Keep Your Inbox Trim Whether you use rules (or filters) to redirect incoming messages into other mailboxes or sort your messages manually, try to limit the number of messages you store in your inbox; a good target is 40 or fewer. An overloaded inbox can slow down your e-mail client (especially if you use Mail) and make it harder to find messages.

One way to keep your inbox clean is to get into the habit of moving messages into subject-specific mailboxes as soon as you’re finished with them. Doing this will also speed up searches.

In addition, you should go through old messages every month or two and delete (or archive) any messages you no longer need to access from other clients or computers.

Watch Out for Special Folders IMAP enables you to store Junk, Drafts, Sent, and Trash mailboxes on the server if you wish. Although online storage can be very handy, it can also make syncing your e-mail client with the server much slower and quickly soak up your storage quota. So think carefully about whether you need to store these mailboxes online. If you do, use them sparingly and empty them frequently.

If you don’t want to store these mailboxes online, you can set up your e-mail client to store them locally. To set this up in Mail, go to Mail: Preferences, select Accounts, and then select the Mailbox Behaviors tab. Deselect any mailbox (Drafts, Sent, Junk, or Trash) you don’t want to store on the server—Mail will now store them locally. For mailboxes you want to keep on the server, you can tell Mail when to purge old messages from them (when you quit Mail; when messages are a day, a week, or a month old; or never).

In Entourage, go to Tools: Accounts. Select your IMAP account and then the Advanced tab. Deselect the mailboxes you want to store locally.

Cache Everything Even though IMAP accounts keep your messages on the server, you can cache copies of those messages on your local machine for offline access.

To make sure Mail stores complete, local copies of all your messages, select Preferences: Advanced. Then, under the Keep Copies Of Messages For Offline Viewing pop-up menu, choose All Messages And Their Attachments (see screenshot).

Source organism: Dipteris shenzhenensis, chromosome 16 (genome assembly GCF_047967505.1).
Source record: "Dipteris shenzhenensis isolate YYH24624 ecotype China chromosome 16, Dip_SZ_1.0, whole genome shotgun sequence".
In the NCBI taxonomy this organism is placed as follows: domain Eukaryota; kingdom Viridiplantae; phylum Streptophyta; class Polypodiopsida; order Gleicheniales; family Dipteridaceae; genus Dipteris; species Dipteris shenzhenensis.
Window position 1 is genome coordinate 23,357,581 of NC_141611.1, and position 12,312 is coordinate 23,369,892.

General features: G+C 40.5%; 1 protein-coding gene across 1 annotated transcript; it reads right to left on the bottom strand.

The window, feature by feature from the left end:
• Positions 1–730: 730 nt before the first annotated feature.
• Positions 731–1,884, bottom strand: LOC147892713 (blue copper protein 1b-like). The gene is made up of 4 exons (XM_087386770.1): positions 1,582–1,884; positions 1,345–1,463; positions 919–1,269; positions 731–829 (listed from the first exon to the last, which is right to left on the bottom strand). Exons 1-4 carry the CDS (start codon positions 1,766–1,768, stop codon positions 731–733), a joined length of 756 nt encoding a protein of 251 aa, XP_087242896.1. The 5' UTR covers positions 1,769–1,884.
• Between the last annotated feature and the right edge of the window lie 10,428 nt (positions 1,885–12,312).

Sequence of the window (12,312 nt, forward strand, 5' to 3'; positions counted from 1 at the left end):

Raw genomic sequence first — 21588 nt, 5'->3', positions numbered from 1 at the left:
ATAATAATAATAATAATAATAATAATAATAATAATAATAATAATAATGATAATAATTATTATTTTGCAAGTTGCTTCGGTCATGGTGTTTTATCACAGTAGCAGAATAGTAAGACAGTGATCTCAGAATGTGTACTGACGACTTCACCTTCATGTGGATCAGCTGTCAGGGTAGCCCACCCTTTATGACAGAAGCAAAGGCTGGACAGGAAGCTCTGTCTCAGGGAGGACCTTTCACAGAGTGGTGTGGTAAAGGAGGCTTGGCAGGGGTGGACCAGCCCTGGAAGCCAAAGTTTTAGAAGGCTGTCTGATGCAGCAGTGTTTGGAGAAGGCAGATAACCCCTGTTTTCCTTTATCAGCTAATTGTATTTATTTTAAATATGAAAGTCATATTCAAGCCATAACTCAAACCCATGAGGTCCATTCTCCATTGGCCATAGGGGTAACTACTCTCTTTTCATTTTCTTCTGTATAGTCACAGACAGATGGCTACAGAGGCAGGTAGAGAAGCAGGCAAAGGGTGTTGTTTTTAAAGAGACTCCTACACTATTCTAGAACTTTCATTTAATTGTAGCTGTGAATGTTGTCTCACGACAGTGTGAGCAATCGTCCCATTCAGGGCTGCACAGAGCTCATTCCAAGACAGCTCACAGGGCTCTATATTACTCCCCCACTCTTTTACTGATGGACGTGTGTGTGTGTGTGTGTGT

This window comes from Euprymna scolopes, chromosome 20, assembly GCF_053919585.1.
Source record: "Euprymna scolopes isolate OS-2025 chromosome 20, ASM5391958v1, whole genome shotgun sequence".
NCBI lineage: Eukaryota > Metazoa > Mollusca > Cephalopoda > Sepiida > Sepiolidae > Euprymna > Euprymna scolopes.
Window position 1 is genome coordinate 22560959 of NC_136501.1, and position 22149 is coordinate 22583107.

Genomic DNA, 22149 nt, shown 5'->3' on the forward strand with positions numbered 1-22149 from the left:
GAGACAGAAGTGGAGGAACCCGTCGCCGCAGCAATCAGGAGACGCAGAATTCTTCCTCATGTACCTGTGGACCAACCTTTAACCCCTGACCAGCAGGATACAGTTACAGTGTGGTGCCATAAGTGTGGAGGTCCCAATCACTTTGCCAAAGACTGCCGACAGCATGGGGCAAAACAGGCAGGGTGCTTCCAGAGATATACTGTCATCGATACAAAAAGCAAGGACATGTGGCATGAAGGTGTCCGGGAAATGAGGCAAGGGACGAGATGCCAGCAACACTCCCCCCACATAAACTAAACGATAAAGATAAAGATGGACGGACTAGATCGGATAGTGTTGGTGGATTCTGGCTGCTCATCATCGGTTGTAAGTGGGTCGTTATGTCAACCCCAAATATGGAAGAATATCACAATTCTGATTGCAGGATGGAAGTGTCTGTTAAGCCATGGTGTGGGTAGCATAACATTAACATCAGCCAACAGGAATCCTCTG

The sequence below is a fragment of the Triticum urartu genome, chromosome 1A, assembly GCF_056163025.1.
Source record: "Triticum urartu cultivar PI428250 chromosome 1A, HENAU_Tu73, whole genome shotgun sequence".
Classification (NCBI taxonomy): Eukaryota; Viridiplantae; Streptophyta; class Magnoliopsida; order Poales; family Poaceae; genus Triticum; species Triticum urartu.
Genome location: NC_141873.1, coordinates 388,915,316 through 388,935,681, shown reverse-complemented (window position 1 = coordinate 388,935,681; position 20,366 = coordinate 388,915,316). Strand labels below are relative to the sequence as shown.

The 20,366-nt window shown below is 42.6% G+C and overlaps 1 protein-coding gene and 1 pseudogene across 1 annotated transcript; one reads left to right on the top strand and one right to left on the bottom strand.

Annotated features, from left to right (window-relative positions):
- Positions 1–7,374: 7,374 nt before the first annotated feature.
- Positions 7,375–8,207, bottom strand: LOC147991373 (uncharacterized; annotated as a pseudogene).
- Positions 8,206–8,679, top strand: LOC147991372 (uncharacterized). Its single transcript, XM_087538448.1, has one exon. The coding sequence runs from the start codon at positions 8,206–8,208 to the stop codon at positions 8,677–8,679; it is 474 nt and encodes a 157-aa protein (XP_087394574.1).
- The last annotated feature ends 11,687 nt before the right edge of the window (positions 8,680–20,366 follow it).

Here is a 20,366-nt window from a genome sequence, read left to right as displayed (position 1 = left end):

In Entourage, select Tools: Accounts, double-click on your IMAP account, and then select the Options tab. In the Server Options section, select Always Download Complete Message Bodies and deselect Partially Receive Messages Over Number KB.

Stay in Sync One tricky thing about using IMAP from multiple Macs is making sure the messages you store locally on your various machines all match the copies stored on the server.

Ordinarily, Mail will synchronize server mailboxes with your e-mail client only periodically. To change that, you could select Automatically Synchronize Changed Mailboxes in the Advanced tab of your IMAP account. Unfortunately, doing this can slow down Mail and overtax a slow network connection. Instead, synchronize messages manually (especially before going offline) by choosing Mailbox: Synchronize: Account Name (or Mailbox: Synchronize All Accounts).

By default, Entourage synchronizes only the contents of your inbox with the server; it synchronizes other mailboxes when you open them. To synchronize more mailboxes when Entourage checks your IMAP account, choose Tools: Schedules and double-click on the schedule that includes your IMAP account (such as Send And Receive All). Then click on the Click Here For Account Options button next to your IMAP account in the list. Select each mailbox you want to synchronize automatically. Even if you choose Headers Only for a given mailbox, Entourage will download full messages if you chose Always Download Complete Message Bodies in the previous step.

Once you’ve got IMAP set up on your laptop, you can travel the world knowing that all those messages are sitting safely on the server, accessible from any Mac, at any time you want.

[ Joe Kissell is a senior editor for TidBits and the author of the e-book Take Control of Apple Mail in Tiger. ]

Cache In: Using this pop-up menu, you can choose whether Mail caches all, some, or none of your e-mail messages locally (in addition to keeping copies on the server).